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Discussion Starter #1
Since the members here seem to be pretty interested in all things Smith & Wesson, I thought everybody would appreciate this photo of the mechanism that served to hold the yoke open during loading and ejection.
The tiny pin in the yoke is spring-loaded; it rests in the (visible) detent in the frame.
Very smooth, and really works well.
Once upon a time, pre-WW II, N-frame and many K-frame revolvers had this neat feature.
There are pins available from Numrich (the springs, too) as replacements for those on the M-1917.
I generally have to turn the pin down a bit and then polish it up.
The gun, by the way, is a 1928 .44 HE Second model.
Don
;)
 

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Thanks for the informative post.

I thought it was a nice little feature. Even after knowing about them for many years I still managed to lose the one in my Model of 1926 .44 fairly recently. Had no idea that one could be had. I'll have to order one.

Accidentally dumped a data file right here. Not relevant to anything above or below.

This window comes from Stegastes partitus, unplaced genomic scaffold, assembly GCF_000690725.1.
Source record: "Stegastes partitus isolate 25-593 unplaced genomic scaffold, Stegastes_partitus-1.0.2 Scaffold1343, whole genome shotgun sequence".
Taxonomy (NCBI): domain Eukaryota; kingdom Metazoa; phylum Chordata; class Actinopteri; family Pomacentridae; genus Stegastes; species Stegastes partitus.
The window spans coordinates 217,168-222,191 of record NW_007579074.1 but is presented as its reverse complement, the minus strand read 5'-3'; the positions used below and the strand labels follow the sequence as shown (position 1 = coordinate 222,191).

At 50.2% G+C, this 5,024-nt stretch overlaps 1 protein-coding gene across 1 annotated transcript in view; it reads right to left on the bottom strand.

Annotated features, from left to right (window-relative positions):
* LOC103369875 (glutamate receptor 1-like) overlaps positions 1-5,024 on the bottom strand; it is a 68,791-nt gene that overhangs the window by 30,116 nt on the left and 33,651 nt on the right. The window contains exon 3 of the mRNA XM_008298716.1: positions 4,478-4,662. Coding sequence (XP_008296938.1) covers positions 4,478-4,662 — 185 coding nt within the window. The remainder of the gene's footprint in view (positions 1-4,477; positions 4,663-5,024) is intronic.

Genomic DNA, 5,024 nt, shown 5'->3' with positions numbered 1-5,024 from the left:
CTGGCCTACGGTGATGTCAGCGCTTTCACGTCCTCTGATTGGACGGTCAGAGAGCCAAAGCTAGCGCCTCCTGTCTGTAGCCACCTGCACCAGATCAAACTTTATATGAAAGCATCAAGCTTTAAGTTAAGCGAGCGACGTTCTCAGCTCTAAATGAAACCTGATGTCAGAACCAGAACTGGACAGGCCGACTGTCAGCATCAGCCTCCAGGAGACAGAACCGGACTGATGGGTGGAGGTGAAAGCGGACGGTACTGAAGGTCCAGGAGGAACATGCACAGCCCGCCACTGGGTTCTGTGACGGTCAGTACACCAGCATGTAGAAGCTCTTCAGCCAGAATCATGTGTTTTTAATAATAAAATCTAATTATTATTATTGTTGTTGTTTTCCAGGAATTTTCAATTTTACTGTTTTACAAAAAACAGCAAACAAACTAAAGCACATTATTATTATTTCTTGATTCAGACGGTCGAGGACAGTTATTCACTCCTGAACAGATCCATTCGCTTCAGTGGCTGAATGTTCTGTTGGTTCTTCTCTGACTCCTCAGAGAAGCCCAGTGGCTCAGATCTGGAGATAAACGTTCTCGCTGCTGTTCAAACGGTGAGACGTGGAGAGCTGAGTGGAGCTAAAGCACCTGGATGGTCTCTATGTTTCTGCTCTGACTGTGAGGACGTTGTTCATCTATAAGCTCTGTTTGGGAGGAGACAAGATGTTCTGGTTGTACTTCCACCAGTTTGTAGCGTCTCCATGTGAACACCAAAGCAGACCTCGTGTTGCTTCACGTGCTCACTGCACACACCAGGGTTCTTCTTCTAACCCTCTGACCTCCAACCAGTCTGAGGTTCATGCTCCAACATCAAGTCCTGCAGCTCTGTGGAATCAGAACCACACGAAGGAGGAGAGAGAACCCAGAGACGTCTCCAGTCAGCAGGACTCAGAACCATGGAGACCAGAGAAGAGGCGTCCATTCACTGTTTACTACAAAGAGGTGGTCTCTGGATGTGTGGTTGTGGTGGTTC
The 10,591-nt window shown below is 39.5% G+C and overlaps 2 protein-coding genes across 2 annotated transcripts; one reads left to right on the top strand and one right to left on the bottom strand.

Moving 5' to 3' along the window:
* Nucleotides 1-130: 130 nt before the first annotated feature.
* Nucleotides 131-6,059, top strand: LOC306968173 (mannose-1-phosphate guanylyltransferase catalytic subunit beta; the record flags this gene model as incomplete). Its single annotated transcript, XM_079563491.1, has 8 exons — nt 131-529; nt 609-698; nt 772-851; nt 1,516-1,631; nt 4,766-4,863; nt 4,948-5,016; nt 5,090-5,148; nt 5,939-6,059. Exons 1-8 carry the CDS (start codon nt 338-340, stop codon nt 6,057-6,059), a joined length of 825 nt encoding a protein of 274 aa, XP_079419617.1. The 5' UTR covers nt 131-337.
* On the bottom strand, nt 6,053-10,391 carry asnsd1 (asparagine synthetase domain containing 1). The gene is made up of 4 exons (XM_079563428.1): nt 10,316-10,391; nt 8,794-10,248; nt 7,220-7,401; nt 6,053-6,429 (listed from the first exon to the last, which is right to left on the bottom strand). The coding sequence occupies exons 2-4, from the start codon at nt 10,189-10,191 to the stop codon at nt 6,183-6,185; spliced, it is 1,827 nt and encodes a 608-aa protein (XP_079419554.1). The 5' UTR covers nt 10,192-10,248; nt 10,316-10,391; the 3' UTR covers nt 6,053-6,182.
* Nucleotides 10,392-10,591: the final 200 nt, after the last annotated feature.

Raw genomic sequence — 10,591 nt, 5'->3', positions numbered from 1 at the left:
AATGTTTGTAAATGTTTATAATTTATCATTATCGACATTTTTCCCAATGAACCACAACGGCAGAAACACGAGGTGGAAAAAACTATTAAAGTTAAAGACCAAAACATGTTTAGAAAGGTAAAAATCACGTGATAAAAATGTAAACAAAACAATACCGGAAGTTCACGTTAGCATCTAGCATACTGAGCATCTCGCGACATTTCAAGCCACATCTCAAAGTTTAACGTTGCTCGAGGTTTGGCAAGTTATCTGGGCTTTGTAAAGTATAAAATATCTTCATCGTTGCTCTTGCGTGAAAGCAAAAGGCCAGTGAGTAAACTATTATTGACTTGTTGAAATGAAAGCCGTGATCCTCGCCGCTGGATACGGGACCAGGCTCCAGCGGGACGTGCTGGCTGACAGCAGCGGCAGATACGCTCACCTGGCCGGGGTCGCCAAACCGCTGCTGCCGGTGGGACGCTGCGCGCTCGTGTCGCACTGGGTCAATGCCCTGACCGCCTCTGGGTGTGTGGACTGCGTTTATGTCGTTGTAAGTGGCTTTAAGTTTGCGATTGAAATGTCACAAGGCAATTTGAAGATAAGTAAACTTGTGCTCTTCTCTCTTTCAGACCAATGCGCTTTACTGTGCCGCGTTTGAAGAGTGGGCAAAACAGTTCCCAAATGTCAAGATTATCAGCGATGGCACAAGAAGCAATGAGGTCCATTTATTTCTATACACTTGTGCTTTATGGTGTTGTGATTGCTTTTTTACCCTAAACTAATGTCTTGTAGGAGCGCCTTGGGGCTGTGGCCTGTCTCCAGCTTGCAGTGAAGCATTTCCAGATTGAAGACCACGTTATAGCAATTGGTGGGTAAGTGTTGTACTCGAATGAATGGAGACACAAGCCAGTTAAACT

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Discussion Starter #3
Bryan,
Scores of those little pins have sailed through the air, off to oblivion! :lol:
Usually, the little spring is still down there, gunked-up.
I have made several pins out of properly-sized (extra) drill bits.
Heat 'em to de-harden, cut and shape and re-harden, then reblue and...VOILA...instant new/old pin.
On a .44 HE Third, they're really nice to have.
Don
 

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Neat post Don, I have more than one pre-war N frame missing the pin. Are these staked in, or are they held in place some other way? Maybe we could do a group buy of these parts.
 

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the pins are not staked in,they are held in place by the yoke sitting in the frame..however as Don said.. sometimes they can be "gummed up" and stuck in place or they have been "launched" somewhere into outerspace....( thats where i think they go.. i've yet to find missing ones in my work room) :lol:
on the other hand..i've found out that yes ,extra drill bits make wonderful replacements and a cut down spring from a "bic" lighter also works well for that spring that also has a habit of disapearing
i've learned form expearance... :ymsigh:
 
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Yes, the Brazilian 1917 has the detent, as well as a 1941 pre Victory. It's surprising how far they can be launched!
 
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